By Marivir R. Montebon
New York City – Two years after the world’s strongest super typhoon Haiyan (Yolanda) battered the Philippines, Filipinos here are still at it, providing support to the rehabilitation of families and communities in the ravaged provinces of Samar, Leyte, Capiz, and northern Cebu.
Education Support through Arts
Recently, a group of artists in New York and Canada put their works of art together in an education fundraiser cocktails at the Rogue Space on Chelsea district dubbed as Bahay (Home), three days after the US elections.
The art exhibit on November 11 showcased the paintings of Alan Calpe, Sara Jimenez, David McQueen, and Maia Cruz Palileo. Portions of the sale will complete and fully furnish three class rooms in Capiz province in Western Visayas which is a project of the Advancement for Rural Kids (ARK), headed by CEO Ayesha Vera Yu.
Days after Haiyan struck Capiz and Cebu, Ms. Yu had immediately gathered resources to send relief to residents in Capiz where the ARK projects were located. Since then, private initiatives to sustain the farming communities and education support for children had been vigorously conducted.
The art event was well-attended by people from all ages and diverse backgrounds. Philippine Consul General New York Tess De Vega was there as well as renowned fashion designer Josie Natori.
Jen Furer of the ARK and one of event organizers said “it was a night filled with love, hope and dreams. It was a celebration of those who champion for the education of the rural kids in the Philippines.”
The four featured artists showed their Filipino roots and very American experience of exploration, immigration, keeping family ties, quest for identity and belonging, and our desire to look back and give back.
As David McQueen said, “Home is the community that you choose to be your own as opposed to the community you are born into – the people you share your space with becomes your home.”
The Global Partners is one of the co-hosts of the event, as well as the Elemental Interiors who designed the classroom furniture, NYC-based leading food and beverage companies like Brooklyn Lager, the Michael Riahi Wine Selections, and Gramercy Tavern.
The artists’ artwork and investment is up until November 30 on ARK’s event page – http://ruralkids.wixsite.com/bahay.
Books to Fund Housing Projects in the Visayas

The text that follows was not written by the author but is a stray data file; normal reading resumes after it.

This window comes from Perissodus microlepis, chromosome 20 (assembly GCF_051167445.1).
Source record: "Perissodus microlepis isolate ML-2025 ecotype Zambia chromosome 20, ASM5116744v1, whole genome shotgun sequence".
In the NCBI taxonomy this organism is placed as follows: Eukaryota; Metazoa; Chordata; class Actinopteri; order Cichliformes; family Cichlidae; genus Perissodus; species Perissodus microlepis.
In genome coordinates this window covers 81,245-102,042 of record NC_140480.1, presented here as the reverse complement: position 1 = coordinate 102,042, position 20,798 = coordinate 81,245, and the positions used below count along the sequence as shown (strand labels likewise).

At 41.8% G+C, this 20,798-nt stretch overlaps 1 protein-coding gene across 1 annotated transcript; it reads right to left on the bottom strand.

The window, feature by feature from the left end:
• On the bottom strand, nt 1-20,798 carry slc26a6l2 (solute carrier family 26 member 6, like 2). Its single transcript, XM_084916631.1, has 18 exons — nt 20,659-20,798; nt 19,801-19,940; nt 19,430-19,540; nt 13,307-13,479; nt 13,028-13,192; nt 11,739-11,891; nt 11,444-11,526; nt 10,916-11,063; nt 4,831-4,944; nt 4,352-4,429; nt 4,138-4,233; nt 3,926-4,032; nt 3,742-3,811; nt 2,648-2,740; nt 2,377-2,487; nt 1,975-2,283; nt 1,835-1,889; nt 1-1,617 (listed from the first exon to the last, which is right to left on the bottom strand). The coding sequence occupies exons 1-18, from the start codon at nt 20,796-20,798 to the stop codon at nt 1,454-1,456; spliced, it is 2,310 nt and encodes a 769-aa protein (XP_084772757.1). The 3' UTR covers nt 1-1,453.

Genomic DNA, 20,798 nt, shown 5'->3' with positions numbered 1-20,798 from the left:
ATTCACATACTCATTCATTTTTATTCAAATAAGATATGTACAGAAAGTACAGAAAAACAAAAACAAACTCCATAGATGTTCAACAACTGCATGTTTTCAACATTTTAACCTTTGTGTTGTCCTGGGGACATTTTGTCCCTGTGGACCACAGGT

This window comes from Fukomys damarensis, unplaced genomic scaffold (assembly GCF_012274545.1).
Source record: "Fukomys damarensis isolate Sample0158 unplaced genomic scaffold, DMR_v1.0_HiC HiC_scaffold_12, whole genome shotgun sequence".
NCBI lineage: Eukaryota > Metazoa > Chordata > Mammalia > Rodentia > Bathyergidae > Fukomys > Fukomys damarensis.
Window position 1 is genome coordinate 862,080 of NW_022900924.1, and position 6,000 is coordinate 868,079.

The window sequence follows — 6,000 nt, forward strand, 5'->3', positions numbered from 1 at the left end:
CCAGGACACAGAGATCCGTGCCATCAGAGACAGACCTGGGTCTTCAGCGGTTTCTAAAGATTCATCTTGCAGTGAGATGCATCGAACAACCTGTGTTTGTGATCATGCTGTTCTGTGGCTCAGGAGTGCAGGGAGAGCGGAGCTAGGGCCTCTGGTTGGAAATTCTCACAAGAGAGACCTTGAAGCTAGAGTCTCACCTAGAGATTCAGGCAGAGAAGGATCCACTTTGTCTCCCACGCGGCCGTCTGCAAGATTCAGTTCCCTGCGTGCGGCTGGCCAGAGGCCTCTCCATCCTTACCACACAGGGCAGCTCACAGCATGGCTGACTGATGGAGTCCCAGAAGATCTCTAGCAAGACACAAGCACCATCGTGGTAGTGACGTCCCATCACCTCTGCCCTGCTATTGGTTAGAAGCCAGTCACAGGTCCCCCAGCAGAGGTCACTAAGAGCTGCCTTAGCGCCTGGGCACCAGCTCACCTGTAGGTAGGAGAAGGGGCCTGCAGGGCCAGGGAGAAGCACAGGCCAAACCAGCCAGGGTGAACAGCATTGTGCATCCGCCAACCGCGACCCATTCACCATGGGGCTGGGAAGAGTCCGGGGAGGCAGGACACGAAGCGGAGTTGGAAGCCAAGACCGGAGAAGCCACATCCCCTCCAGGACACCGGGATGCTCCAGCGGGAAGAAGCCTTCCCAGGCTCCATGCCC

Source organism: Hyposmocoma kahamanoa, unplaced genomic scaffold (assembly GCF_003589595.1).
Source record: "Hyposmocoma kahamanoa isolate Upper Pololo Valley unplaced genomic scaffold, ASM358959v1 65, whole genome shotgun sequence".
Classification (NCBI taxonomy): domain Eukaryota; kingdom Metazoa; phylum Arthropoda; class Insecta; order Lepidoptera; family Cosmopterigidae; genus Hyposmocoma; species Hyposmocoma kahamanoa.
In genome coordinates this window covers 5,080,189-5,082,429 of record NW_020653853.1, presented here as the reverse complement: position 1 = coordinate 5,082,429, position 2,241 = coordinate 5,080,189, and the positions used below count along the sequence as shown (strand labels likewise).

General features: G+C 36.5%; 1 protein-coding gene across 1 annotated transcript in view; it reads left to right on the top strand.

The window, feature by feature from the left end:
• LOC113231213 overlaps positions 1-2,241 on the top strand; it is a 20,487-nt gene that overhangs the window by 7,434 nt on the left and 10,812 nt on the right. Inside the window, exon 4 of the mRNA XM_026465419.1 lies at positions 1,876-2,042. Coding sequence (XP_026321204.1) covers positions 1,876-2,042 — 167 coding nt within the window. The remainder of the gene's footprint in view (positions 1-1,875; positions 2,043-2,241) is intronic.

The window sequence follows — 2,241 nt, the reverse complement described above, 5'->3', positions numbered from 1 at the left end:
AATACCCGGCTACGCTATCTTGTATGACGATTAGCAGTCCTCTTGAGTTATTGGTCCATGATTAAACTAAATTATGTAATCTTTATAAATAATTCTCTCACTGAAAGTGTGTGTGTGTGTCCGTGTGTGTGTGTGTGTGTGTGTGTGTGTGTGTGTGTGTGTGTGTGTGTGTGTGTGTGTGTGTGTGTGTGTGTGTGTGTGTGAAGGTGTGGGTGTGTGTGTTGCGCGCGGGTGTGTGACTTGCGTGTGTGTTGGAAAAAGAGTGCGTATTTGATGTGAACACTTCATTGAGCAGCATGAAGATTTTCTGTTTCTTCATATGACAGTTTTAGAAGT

At the Philippine Consulate, meanwhile, the Assumption Alumni Association and the Philippine Consulate General New York tendered an appreciation evening on November 15, 2016 for the donors of the Build a Shelter Project (BASP) for the rehabilitation efforts of the super typhoon Yolanda that hit the Philippines two years ago.
So far, the BASP raised close to $400,000 and from that 108 homes were built.
It also launched the book by Tim Tomlinson titled “Yolanda: An Oral History in Verse” and the presentation of the children’s book “Maria’s Colorful Banca” by 11-year-old Ella Louise Francia and Minnie Francia on November 15, 2016 appreciation dinner.
Tomlinson, who went to Samar and Leyte provinces, together with his wife Deedle, shared some verses of the harrowing but miraculous accounts of the typhoon’s survivors. The narratives, written in artistic verses, brought to mind the terrifying turbulence of Yolanda, considered as the widest and strongest typhoons to hit the earth in the last 80 years.
Proceeds of the Tomlinson’s and Francia’s books will continue to fund rehabilitation projects of select villages in the Eastern Visayas.
Ms. Vivian Cruz, organizer of the event from the Assumption Alumni Association, acknowledged the donors and convenors of the BASP and told OSM! that she was grateful for the privilege of being a part of the BASP and making a difference in the lives of the victims of typhoon Yolanda.
The BASP directly channeled money and goods to villages in Samar and Leyte in order to rebuild houses and cultivate new farms. It was an initiative of the Philippine Consulate at the time of Consul-General Mario de Leon along with several community organizations in the East Coast.
“It was a painful sight when I interviewed the recipients of the houses and was told of their harrowing stories, of family members being washed away, bodies unidentified and piled up waiting for mass burial,” Cruz said teary-eyed.
Consul-General de Vega, for her part, recalled how busy it was for her and entire staff of the Department of Foreign immediately after Haiyan hit land. “Everybody at that time had so much a lot to do. I was one of those who packed relief goods and did a lot of coordinating work among agencies.”
Today, the Consul-General said efforts are being geared to have long-term capability building for disasters and local development.